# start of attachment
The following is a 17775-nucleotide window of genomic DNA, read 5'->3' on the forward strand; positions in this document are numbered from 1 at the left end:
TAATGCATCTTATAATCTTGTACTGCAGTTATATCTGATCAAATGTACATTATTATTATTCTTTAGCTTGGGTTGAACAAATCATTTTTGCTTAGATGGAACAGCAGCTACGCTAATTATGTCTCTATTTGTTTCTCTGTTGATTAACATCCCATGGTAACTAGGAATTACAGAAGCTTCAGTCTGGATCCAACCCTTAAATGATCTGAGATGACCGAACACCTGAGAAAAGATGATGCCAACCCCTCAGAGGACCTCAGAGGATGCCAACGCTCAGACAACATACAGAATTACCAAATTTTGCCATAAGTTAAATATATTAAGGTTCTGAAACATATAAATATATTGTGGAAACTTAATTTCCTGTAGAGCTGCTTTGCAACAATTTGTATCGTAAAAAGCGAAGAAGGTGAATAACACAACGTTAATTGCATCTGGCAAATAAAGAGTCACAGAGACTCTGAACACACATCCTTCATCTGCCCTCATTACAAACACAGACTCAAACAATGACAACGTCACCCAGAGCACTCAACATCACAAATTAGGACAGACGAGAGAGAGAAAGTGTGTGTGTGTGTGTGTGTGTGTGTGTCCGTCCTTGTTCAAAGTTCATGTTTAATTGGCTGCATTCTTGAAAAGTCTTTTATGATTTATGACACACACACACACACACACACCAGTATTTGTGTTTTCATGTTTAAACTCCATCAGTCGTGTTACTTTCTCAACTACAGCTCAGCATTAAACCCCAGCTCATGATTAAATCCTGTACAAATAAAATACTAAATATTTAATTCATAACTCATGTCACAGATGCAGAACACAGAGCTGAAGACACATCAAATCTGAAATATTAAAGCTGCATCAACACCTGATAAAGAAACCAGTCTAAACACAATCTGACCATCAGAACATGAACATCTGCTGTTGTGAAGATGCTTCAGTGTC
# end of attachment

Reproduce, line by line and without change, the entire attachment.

The following is a 17775-nucleotide window of genomic DNA, read 5'->3' on the forward strand; positions in this document are numbered from 1 at the left end:
TAATGCATCTTATAATCTTGTACTGCAGTTATATCTGATCAAATGTACATTATTATTATTCTTTAGCTTGGGTTGAACAAATCATTTTTGCTTAGATGGAACAGCAGCTACGCTAATTATGTCTCTATTTGTTTCTCTGTTGATTAACATCCCATGGTAACTAGGAATTACAGAAGCTTCAGTCTGGATCCAACCCTTAAATGATCTGAGATGACCGAACACCTGAGAAAAGATGATGCCAACCCCTCAGAGGACCTCAGAGGATGCCAACGCTCAGACAACATACAGAATTACCAAATTTTGCCATAAGTTAAATATATTAAGGTTCTGAAACATATAAATATATTGTGGAAACTTAATTTCCTGTAGAGCTGCTTTGCAACAATTTGTATCGTAAAAAGCGAAGAAGGTGAATAACACAACGTTAATTGCATCTGGCAAATAAAGAGTCACAGAGACTCTGAACACACATCCTTCATCTGCCCTCATTACAAACACAGACTCAAACAATGACAACGTCACCCAGAGCACTCAACATCACAAATTAGGACAGACGAGAGAGAGAAAGTGTGTGTGTGTGTGTGTGTGTGTGTGTCCGTCCTTGTTCAAAGTTCATGTTTAATTGGCTGCATTCTTGAAAAGTCTTTTATGATTTATGACACACACACACACACACACACCAGTATTTGTGTTTTCATGTTTAAACTCCATCAGTCGTGTTACTTTCTCAACTACAGCTCAGCATTAAACCCCAGCTCATGATTAAATCCTGTACAAATAAAATACTAAATATTTAATTCATAACTCATGTCACAGATGCAGAACACAGAGCTGAAGACACATCAAATCTGAAATATTAAAGCTGCATCAACACCTGATAAAGAAACCAGTCTAAACACAATCTGACCATCAGAACATGAACATCTGCTGTTGTGAAGATGCTTCAGTGTC